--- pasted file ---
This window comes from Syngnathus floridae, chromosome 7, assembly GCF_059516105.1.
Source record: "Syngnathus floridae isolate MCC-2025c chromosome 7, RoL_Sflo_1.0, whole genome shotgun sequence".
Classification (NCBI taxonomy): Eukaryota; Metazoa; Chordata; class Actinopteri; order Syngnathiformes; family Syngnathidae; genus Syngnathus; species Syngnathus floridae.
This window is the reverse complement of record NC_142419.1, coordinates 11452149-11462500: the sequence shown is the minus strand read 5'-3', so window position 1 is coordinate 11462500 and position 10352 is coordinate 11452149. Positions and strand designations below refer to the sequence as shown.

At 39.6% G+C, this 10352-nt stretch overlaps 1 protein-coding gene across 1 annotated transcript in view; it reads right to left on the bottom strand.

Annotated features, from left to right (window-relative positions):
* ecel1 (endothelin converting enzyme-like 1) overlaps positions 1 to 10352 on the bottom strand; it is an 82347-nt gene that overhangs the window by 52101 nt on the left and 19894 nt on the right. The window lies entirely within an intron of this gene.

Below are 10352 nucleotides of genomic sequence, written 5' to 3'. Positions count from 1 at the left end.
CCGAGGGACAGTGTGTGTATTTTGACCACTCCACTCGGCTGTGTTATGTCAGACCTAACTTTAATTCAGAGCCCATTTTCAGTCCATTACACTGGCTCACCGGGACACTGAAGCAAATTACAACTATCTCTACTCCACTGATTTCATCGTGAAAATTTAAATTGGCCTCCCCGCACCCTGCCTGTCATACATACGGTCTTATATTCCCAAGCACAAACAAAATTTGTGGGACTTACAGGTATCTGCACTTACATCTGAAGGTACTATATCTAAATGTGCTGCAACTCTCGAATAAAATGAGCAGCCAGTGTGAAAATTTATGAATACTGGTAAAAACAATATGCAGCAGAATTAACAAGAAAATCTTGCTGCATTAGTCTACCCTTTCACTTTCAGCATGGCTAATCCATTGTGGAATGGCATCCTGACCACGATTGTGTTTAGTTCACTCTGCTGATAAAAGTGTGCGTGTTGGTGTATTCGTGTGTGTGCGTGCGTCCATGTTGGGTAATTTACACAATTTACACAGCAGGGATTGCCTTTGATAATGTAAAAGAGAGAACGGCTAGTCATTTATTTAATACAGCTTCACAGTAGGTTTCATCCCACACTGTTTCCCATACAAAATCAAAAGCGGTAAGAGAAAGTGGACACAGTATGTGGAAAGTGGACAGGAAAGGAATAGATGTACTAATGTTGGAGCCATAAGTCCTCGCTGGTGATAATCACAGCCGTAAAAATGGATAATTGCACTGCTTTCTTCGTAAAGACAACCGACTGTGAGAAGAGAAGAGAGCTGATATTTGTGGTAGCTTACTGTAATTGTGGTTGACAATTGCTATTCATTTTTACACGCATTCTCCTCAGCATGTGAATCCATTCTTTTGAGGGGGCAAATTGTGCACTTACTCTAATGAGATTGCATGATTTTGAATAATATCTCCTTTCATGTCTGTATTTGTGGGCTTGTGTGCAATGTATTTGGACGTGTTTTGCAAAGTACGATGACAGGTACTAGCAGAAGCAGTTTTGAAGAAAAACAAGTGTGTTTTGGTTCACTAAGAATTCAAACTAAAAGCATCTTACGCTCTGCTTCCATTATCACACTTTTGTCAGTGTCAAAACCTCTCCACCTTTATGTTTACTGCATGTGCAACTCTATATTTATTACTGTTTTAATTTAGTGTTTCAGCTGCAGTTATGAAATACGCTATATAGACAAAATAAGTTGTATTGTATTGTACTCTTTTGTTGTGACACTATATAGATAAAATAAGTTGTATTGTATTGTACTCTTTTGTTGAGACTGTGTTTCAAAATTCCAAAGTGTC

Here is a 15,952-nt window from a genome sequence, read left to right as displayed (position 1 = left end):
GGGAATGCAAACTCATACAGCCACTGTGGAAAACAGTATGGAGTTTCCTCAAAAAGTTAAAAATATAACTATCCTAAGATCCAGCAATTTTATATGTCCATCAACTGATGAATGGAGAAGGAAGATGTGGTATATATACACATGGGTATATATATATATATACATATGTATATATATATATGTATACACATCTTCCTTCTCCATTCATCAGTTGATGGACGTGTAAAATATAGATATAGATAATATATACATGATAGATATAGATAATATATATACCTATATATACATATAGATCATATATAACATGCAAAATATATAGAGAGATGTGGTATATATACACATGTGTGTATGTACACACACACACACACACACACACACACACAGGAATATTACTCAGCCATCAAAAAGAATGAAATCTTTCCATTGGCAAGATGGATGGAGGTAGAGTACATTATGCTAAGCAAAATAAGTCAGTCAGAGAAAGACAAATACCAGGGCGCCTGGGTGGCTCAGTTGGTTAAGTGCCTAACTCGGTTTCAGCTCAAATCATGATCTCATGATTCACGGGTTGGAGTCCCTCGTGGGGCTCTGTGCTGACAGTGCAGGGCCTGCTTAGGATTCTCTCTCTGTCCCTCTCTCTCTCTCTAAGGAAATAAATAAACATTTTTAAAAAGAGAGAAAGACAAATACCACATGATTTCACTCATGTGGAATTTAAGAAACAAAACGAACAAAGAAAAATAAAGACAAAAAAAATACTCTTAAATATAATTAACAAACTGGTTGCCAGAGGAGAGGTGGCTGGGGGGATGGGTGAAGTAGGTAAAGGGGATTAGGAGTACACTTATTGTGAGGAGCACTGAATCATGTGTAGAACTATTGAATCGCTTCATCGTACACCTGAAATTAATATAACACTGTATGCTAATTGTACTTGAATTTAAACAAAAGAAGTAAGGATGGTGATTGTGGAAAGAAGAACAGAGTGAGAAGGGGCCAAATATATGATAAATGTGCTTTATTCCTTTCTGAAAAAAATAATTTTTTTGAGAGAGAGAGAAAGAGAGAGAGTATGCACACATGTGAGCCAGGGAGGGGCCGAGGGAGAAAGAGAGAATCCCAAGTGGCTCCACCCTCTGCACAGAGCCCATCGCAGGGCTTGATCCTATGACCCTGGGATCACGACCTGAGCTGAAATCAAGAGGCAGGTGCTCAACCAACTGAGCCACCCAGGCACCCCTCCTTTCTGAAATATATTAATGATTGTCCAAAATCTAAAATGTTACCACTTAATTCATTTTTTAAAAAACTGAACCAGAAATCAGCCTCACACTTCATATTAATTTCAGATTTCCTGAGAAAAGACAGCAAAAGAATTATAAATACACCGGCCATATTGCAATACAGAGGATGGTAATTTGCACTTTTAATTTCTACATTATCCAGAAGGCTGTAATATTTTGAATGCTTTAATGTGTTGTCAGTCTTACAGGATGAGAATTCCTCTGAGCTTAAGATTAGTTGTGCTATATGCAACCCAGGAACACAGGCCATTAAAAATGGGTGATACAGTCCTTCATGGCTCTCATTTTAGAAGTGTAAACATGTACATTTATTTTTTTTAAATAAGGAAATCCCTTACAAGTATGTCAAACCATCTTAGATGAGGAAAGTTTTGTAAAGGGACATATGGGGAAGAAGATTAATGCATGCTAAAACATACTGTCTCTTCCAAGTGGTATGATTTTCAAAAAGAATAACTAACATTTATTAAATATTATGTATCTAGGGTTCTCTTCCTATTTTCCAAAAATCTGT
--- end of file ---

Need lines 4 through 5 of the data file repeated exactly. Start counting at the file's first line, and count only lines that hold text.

This window is the reverse complement of record NC_142419.1, coordinates 11452149-11462500: the sequence shown is the minus strand read 5'-3', so window position 1 is coordinate 11462500 and position 10352 is coordinate 11452149. Positions and strand designations below refer to the sequence as shown.

At 39.6% G+C, this 10352-nt stretch overlaps 1 protein-coding gene across 1 annotated transcript in view; it reads right to left on the bottom strand.